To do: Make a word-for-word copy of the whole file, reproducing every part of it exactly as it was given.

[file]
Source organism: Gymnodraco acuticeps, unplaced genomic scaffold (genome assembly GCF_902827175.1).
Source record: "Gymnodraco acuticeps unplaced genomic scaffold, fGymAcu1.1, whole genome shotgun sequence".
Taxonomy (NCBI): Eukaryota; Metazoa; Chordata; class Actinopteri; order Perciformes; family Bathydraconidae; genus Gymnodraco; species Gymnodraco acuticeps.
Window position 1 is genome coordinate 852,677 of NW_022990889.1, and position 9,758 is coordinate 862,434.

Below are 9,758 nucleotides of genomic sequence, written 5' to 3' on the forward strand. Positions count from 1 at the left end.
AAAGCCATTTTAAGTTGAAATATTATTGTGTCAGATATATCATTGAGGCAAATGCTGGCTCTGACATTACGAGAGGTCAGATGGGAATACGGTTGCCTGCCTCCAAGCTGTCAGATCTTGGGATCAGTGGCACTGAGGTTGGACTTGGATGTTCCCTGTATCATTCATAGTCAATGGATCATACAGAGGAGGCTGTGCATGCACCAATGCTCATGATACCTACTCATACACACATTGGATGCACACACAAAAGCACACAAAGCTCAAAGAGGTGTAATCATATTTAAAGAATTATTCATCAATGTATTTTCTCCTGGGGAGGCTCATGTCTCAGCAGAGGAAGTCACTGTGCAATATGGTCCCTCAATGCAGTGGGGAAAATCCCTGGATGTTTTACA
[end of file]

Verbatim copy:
Source organism: Gymnodraco acuticeps, unplaced genomic scaffold (genome assembly GCF_902827175.1).
Source record: "Gymnodraco acuticeps unplaced genomic scaffold, fGymAcu1.1, whole genome shotgun sequence".
Taxonomy (NCBI): Eukaryota; Metazoa; Chordata; class Actinopteri; order Perciformes; family Bathydraconidae; genus Gymnodraco; species Gymnodraco acuticeps.
Window position 1 is genome coordinate 852,677 of NW_022990889.1, and position 9,758 is coordinate 862,434.

Below are 9,758 nucleotides of genomic sequence, written 5' to 3' on the forward strand. Positions count from 1 at the left end.
AAAGCCATTTTAAGTTGAAATATTATTGTGTCAGATATATCATTGAGGCAAATGCTGGCTCTGACATTACGAGAGGTCAGATGGGAATACGGTTGCCTGCCTCCAAGCTGTCAGATCTTGGGATCAGTGGCACTGAGGTTGGACTTGGATGTTCCCTGTATCATTCATAGTCAATGGATCATACAGAGGAGGCTGTGCATGCACCAATGCTCATGATACCTACTCATACACACATTGGATGCACACACAAAAGCACACAAAGCTCAAAGAGGTGTAATCATATTTAAAGAATTATTCATCAATGTATTTTCTCCTGGGGAGGCTCATGTCTCAGCAGAGGAAGTCACTGTGCAATATGGTCCCTCAATGCAGTGGGGAAAATCCCTGGATGTTTTACA